2017 Cucurbit Downy Mildew Management Guidelines

    Last Modified: July 5, 2017
    2017 Cucurbit Downy Mildew Management Guidelines

    From Margaret McGrath, Cornell
    Producing a high-quality cucurbit crop necessitates effectively managing downy mildew. This foliar disease is common in the northeast because the pathogen produces a large quantity of asexual spores that are easily dispersed long distances by wind, which enables it to spread widely. There has been no evidence that the pathogen is surviving between growing seasons where winter temperatures kill cucurbit crops (outdoors above the 30th latitude); however, recently both mating types have been found, albeit typically on different cucurbit crop types, thus there is the potential for the pathogen to produce oospores (sexual spores) that could enable the pathogen to survive in northern areas of the USA. The downy mildew forecasting program has documented based on downy mildew occurrence movement of the pathogen throughout the eastern USA each year via its wind-dispersed asexual spores. The pathogen does not affect fruit directly; however, affected leaves die prematurely which results in fewer fruit and/or fruit of low quality (poor flavor, sunscald, poor storability).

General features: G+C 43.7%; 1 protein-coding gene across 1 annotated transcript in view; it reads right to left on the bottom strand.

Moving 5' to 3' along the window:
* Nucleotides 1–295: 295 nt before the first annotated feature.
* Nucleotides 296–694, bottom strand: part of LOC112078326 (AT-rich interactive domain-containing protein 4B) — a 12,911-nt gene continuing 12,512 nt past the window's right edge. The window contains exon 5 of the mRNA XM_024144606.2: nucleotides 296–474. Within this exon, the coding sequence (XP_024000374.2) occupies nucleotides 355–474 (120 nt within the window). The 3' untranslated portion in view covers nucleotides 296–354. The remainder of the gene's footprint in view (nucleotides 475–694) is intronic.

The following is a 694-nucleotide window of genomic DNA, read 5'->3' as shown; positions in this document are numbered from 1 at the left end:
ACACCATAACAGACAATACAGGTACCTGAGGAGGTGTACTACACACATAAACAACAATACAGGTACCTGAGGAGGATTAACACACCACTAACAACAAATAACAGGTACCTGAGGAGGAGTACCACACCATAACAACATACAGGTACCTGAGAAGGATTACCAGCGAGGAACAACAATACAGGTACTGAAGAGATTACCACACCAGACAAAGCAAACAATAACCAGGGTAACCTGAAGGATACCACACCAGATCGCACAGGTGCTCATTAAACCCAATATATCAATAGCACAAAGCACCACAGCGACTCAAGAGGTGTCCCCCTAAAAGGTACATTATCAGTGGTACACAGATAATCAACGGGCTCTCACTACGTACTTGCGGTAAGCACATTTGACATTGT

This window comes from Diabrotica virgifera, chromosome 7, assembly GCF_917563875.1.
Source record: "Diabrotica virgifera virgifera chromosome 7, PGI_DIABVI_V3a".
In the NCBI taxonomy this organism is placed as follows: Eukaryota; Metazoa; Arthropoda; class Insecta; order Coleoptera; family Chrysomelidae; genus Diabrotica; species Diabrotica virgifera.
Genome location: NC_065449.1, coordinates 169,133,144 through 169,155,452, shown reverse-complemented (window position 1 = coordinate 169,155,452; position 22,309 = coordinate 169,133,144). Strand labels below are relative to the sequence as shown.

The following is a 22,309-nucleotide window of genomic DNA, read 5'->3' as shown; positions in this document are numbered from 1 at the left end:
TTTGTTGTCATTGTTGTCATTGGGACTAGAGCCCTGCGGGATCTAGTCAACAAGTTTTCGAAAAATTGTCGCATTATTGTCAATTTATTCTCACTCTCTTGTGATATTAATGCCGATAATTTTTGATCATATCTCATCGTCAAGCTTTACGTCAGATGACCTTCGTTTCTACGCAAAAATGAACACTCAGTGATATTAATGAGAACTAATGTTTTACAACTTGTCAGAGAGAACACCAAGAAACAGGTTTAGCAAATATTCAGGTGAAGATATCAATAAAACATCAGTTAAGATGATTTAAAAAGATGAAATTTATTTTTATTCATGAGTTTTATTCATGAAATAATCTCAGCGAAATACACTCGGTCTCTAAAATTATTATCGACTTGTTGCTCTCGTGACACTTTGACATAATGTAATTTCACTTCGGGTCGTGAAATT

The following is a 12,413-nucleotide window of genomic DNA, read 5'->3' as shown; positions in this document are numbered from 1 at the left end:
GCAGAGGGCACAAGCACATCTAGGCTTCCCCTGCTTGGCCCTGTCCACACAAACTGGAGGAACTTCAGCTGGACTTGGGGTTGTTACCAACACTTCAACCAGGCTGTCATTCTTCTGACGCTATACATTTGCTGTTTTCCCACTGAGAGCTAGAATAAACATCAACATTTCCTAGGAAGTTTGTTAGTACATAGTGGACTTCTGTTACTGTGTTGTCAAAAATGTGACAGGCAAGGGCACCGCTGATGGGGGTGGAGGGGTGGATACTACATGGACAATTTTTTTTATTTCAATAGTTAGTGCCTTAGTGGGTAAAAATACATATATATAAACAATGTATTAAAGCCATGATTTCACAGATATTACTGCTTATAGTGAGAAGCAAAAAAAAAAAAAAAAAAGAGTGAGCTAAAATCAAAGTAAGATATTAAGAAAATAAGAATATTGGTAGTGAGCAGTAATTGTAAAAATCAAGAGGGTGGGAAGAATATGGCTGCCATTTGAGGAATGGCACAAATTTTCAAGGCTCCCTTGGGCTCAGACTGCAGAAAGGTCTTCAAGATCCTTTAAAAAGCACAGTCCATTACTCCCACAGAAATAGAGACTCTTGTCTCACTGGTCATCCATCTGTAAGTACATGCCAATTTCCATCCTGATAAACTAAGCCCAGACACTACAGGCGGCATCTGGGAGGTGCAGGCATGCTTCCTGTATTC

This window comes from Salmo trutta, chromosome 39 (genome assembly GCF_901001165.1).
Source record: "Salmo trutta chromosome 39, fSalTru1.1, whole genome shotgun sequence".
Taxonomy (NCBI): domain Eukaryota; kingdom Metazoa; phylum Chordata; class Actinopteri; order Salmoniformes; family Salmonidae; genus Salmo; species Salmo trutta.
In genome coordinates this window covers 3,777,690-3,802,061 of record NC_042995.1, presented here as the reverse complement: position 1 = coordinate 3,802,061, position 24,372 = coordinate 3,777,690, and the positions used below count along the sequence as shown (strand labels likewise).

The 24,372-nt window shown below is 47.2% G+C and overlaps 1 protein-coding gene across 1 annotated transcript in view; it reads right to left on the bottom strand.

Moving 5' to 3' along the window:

The most important component of an effective management program for downy mildew is an effective, properly-timed fungicide program. And the key to that is applying mobile fungicides targeted to the pathogen starting when there is a risk of the pathogen being present. Mobile (or translaminar) fungicides are needed for control on the underside of leaves. Each year there often are changes to the fungicides recommended as the pathogen develops resistance or new products are registered. Because these fungicides have targeted activity, additional fungicides must be added to the program when there is a need to manage other diseases such as powdery mildew. Most targeted fungicides effective for downy mildew are also effective for Phytophthora blight.

    Cornell Onion Fungicide "Cheat Sheet" for Leaf Diseases, 2017

    Christy Hoepting, Extension Vegetable Specialist
    Cornell Vegetable Program